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# pervognsen/branch_math.md

Last active May 16, 2020

Let's say you have to perform a 4-way case analysis and are given a choice between cascaded 2-way branches or a single 4-way branch.

What's the difference in branch misprediction penalties, assuming the 4 cases are random?

Denote the branch penalty by x (which is 15-20 cycles on Sky Lake according to Agner Fog).

With the 4-way branch, the worst-case branch penalty is x. The expected branch penalty is 3/4 x: there's a 3/4 chance of x penalty.

With the cascaded 2-way branches, the worst-case branch penalty is 2x. The expected branch penalty is 1/2 x + 1/4 2x = x: there's a 1/4 chance of 2x penalty, and there's a 1/4 + 1/4 = 1/2 chance of x penalty.

A difference of 1/4 x for x = 20 cycles is 5 cycles. If you want a 4-way branch implemented with a jump table to win, you need to keep the fixed overhead down to less than 5 cycles, at least in this toy model. An L1-hitting load with a complex addressing mode is 5 cycles on Sky Lake, but instructions that only feed into a branch instruction aren't part of the subsequent dependency chain as far as latency goes, so it isn't as simple as adding up the latencies.

Now suppose we extend this comparison to a n-way case analysis where n = 2^k. The expected penalty for the multi-way branch is (n-1)/n x, which is ~x for larger n. The expected penalty for the cascaded 2-way branches is given by the recurrence relation f(n) = 1/2 x + f(n/2), f(1) = 0, which has the closed-form solution f(n) = k/2 x.

There isn't really any grand conclusion from this other than a more quantitative assessment of how multi-way branches widen the gap as n increases. I'm just trying to see if there's some useful napkin math for thinking about different branch structures for case analysis. E.g. how skewed does the case distribution need to be before you should pull out the most frequent cases from the multi-way branch into leading 2-way branches. The easy answer is that you should test it on real hardware with real datasets and pick the winner, but it would be nice to have a mental model that captures the major factors in simpler instances.

### aardappel commented May 7, 2020 • edited

 What if the probabilities of the 4 cases are not all 25% ? For example, with probabilities of `40% 30% 20% 10%`, 4-way chance of x penalty is `0.4 * 0.6 + 0.3 * 0.7 + 0.2 * 0.8 + 0.1 * 0.9` = `0.7` Cascaded 2-way expected penalty is `0.3 (first branch) + ( 0.4 * (3/7) + 0.3 * (4/7) + 0.2 * (1/3) + 0.1 * (2/3) ) ` = `0.776` Which are not only both lower, but they're very close. Which probably means the break-even point is with only slightly more uneven probabilities than in this example. Computing that break-even point left as an exercise for the reader. But now what if probabilities are not just uneven, but they're also correlated in time? That math gets too hairy for an example, but my guess is that Cascaded 2-way would get an even earlier break-even point as its advantage with uneven probabilities compounds, but I am just guessing here. A real life example is this code: read a 1/2/4/8 byte scalar from memory, where the size is dynamic: https://github.com/google/flatbuffers/blob/f12cca8bcb017618773aaa0f19623f44168bd57a/include/flatbuffers/flexbuffers.h#L130-L168 Here probabilities are indeed uneven (the smaller sizes are way more frequent) and also correlated (it is often used to access a vector of all the same size), hence why I assumed cascaded would be faster. But it really depends on the data and access patterns.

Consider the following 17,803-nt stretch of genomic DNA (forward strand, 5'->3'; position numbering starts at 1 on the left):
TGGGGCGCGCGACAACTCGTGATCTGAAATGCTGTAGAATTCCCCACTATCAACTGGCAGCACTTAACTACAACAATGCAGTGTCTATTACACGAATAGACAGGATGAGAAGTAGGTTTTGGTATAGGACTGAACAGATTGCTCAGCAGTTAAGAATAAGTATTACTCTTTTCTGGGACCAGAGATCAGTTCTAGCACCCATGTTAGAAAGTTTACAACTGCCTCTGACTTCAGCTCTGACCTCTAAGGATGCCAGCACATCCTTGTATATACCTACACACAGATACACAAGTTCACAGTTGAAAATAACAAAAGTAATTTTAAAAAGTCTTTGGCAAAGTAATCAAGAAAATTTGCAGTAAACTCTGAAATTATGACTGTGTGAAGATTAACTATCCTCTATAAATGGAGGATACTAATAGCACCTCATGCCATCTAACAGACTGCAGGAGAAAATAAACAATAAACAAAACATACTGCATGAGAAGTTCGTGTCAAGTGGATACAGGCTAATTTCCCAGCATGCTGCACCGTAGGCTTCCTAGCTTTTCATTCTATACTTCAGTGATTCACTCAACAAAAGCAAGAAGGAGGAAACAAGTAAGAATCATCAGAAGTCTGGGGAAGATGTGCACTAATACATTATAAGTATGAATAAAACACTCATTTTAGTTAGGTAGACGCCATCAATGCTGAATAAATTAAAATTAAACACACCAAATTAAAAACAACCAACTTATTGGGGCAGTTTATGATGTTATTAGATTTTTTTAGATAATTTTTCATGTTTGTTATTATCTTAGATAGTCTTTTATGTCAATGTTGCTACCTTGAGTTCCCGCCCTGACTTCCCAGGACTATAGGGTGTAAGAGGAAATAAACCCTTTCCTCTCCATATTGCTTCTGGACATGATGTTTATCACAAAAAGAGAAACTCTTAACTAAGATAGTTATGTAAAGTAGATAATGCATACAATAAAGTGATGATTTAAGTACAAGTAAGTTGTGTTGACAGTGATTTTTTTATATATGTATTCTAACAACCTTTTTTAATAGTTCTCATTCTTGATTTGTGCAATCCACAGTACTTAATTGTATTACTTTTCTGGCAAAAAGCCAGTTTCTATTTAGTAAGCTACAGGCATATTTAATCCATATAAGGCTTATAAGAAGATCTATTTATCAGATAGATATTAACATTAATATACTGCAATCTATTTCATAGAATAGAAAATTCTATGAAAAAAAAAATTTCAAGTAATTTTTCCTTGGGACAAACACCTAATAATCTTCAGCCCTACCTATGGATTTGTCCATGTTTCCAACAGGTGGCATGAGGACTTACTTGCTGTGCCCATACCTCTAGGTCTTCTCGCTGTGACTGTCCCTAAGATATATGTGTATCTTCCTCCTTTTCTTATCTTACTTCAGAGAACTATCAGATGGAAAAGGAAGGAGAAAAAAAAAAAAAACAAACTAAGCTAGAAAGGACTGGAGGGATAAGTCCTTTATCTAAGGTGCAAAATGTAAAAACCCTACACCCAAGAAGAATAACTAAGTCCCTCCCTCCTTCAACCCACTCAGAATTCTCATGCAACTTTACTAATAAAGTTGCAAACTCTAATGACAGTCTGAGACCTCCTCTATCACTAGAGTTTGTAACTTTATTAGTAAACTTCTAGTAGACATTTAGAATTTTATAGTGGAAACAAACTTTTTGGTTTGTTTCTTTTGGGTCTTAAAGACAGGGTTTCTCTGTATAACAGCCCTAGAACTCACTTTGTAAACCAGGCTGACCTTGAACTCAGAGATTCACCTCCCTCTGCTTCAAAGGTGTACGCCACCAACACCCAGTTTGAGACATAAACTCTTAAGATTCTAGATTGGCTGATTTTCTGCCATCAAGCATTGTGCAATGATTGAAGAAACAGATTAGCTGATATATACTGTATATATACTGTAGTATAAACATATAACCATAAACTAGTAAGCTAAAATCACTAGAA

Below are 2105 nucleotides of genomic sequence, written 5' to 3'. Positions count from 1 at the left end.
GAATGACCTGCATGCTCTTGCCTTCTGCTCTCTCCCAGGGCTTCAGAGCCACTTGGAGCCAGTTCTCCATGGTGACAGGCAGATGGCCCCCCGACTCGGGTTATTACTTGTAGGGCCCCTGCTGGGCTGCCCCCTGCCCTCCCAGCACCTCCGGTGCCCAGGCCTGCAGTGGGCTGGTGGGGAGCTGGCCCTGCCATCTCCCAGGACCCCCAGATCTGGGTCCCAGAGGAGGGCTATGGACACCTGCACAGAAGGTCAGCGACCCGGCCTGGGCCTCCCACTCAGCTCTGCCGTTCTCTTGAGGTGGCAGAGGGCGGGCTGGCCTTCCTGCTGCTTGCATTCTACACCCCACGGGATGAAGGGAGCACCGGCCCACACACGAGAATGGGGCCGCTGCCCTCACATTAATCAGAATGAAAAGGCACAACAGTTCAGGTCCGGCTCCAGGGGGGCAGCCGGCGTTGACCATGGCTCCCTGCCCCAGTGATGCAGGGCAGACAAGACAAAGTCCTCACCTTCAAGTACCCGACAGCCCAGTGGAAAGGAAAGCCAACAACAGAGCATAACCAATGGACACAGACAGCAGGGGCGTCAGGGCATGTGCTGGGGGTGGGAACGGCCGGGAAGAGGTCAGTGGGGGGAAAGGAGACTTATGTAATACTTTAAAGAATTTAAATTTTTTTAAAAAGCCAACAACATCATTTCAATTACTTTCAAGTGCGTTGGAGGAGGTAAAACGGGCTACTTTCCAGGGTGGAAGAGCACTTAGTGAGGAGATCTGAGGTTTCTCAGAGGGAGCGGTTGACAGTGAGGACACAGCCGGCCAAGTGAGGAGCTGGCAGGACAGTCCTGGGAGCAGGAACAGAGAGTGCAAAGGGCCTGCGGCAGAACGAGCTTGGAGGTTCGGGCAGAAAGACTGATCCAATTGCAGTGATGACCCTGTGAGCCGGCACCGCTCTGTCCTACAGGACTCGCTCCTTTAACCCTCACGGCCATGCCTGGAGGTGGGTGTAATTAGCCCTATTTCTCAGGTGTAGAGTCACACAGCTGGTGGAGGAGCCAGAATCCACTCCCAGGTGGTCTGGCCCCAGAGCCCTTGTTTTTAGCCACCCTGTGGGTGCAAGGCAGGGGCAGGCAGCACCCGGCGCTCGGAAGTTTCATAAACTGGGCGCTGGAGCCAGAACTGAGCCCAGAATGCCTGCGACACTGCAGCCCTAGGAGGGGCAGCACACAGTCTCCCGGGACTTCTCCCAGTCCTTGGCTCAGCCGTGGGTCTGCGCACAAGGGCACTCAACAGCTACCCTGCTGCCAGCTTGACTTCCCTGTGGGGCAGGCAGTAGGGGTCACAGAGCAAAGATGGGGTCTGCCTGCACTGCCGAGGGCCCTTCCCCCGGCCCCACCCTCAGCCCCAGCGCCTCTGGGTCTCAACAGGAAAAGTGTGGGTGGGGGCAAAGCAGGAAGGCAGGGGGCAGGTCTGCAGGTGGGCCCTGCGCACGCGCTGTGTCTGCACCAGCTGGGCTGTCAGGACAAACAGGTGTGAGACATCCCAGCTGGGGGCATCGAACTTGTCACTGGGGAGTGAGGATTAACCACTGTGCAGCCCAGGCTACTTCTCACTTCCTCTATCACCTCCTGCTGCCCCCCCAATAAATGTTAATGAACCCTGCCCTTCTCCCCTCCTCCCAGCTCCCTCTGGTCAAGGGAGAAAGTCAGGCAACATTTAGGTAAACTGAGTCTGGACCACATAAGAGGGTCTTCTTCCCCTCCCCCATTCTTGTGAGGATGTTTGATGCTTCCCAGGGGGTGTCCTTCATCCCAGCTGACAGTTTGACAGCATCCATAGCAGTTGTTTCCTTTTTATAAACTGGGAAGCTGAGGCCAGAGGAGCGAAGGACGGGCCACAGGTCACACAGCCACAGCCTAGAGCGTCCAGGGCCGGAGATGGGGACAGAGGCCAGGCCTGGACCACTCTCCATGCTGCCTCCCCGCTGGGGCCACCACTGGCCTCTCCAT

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### pervognsen commented May 7, 2020

 The reason I kept the analysis to the simplest case of fully random cases is that it seems too hard to analyze with napkin math beyond that point given how modern branch predictors work. You can see some examples in this thread: https://twitter.com/pervognsen/status/1256369404817715200
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### pervognsen commented May 8, 2020 • edited

 I just looked at the code you linked. I'm not sure how it would work out in practice given your use case, but all my code relies heavily on unaligned reads and writes for exactly this reason. You can see an example here: https://gist.github.com/pervognsen/12d358c8fdd531d21fbccdca251fc2cd#file-spaceskip-c-L15. You can usually ensure that the data you're reading has sufficient end-padding to avoid the issue with unowned memory. For something like a serialization format where you own both the write side and the read side, it's especially easy; for something like a programming language lexer as in the above example, it's a little trickier (but usually doable with some trickery) if you want to use memory-mapped file IO or read user data directly.

### aardappel commented May 8, 2020

 @pervognsen thanks, I agree unaligned reads would be the best way to implement this, as I mentioned in the comments. Problem is, this is in a very general library that reads data from any (pointer + size_t) pair, so strictly it is not possible to guarantee an unaligned read does not touch a page boundary, unless I explicitly specified it is up to the client to guarantee this is not the case, which is tricky. Maybe I could make it an #ifdef option.